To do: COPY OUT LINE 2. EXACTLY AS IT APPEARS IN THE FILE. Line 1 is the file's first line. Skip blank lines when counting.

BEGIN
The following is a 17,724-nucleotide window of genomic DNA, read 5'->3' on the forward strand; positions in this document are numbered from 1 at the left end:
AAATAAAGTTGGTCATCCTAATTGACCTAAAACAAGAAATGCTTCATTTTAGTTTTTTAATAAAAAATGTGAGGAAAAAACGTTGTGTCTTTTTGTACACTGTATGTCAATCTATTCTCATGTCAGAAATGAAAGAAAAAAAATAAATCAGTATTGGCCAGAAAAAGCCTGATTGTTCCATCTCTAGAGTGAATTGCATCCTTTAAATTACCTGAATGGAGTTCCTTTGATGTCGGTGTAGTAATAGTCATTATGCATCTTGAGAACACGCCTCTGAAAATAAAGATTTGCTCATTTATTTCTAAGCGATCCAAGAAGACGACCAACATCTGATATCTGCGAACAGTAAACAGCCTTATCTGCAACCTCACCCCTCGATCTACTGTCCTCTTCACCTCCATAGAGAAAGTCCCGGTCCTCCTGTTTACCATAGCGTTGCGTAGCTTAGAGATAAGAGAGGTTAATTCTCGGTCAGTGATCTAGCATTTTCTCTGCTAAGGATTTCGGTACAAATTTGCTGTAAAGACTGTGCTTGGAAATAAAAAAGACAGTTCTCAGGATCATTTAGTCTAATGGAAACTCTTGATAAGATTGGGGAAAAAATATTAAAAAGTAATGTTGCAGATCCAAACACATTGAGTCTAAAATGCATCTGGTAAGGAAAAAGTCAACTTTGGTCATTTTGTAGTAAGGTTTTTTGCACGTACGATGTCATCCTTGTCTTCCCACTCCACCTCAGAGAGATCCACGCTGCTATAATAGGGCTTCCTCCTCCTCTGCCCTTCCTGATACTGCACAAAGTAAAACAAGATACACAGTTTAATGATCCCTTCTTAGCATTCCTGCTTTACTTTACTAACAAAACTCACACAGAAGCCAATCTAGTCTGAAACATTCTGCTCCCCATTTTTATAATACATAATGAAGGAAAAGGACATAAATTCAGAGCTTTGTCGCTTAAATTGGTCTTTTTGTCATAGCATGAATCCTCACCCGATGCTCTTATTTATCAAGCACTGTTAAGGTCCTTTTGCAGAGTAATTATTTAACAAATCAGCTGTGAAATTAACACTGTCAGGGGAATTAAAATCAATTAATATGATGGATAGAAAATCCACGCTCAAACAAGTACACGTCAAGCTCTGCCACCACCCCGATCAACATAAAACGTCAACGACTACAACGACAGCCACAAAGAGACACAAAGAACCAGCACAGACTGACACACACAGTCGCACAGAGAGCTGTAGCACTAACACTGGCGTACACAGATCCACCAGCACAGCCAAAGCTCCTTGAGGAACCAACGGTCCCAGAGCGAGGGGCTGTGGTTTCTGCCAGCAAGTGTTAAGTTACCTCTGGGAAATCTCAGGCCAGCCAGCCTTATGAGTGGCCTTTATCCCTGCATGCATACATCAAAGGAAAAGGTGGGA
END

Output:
AAATAAAGTTGGTCATCCTAATTGACCTAAAACAAGAAATGCTTCATTTTAGTTTTTTAATAAAAAATGTGAGGAAAAAACGTTGTGTCTTTTTGTACACTGTATGTCAATCTATTCTCATGTCAGAAATGAAAGAAAAAAAATAAATCAGTATTGGCCAGAAAAAGCCTGATTGTTCCATCTCTAGAGTGAATTGCATCCTTTAAATTACCTGAATGGAGTTCCTTTGATGTCGGTGTAGTAATAGTCATTATGCATCTTGAGAACACGCCTCTGAAAATAAAGATTTGCTCATTTATTTCTAAGCGATCCAAGAAGACGACCAACATCTGATATCTGCGAACAGTAAACAGCCTTATCTGCAACCTCACCCCTCGATCTACTGTCCTCTTCACCTCCATAGAGAAAGTCCCGGTCCTCCTGTTTACCATAGCGTTGCGTAGCTTAGAGATAAGAGAGGTTAATTCTCGGTCAGTGATCTAGCATTTTCTCTGCTAAGGATTTCGGTACAAATTTGCTGTAAAGACTGTGCTTGGAAATAAAAAAGACAGTTCTCAGGATCATTTAGTCTAATGGAAACTCTTGATAAGATTGGGGAAAAAATATTAAAAAGTAATGTTGCAGATCCAAACACATTGAGTCTAAAATGCATCTGGTAAGGAAAAAGTCAACTTTGGTCATTTTGTAGTAAGGTTTTTTGCACGTACGATGTCATCCTTGTCTTCCCACTCCACCTCAGAGAGATCCACGCTGCTATAATAGGGCTTCCTCCTCCTCTGCCCTTCCTGATACTGCACAAAGTAAAACAAGATACACAGTTTAATGATCCCTTCTTAGCATTCCTGCTTTACTTTACTAACAAAACTCACACAGAAGCCAATCTAGTCTGAAACATTCTGCTCCCCATTTTTATAATACATAATGAAGGAAAAGGACATAAATTCAGAGCTTTGTCGCTTAAATTGGTCTTTTTGTCATAGCATGAATCCTCACCCGATGCTCTTATTTATCAAGCACTGTTAAGGTCCTTTTGCAGAGTAATTATTTAACAAATCAGCTGTGAAATTAACACTGTCAGGGGAATTAAAATCAATTAATATGATGGATAGAAAATCCACGCTCAAACAAGTACACGTCAAGCTCTGCCACCACCCCGATCAACATAAAACGTCAACGACTACAACGACAGCCACAAAGAGACACAAAGAACCAGCACAGACTGACACACACAGTCGCACAGAGAGCTGTAGCACTAACACTGGCGTACACAGATCCACCAGCACAGCCAAAGCTCCTTGAGGAACCAACGGTCCCAGAGCGAGGGGCTGTGGTTTCTGCCAGCAAGTGTTAAGTTACCTCTGGGAAATCTCAGGCCAGCCAGCCTTATGAGTGGCCTTTATCCCTGCATGCATACATCAAAGGAAAAGGTGGGA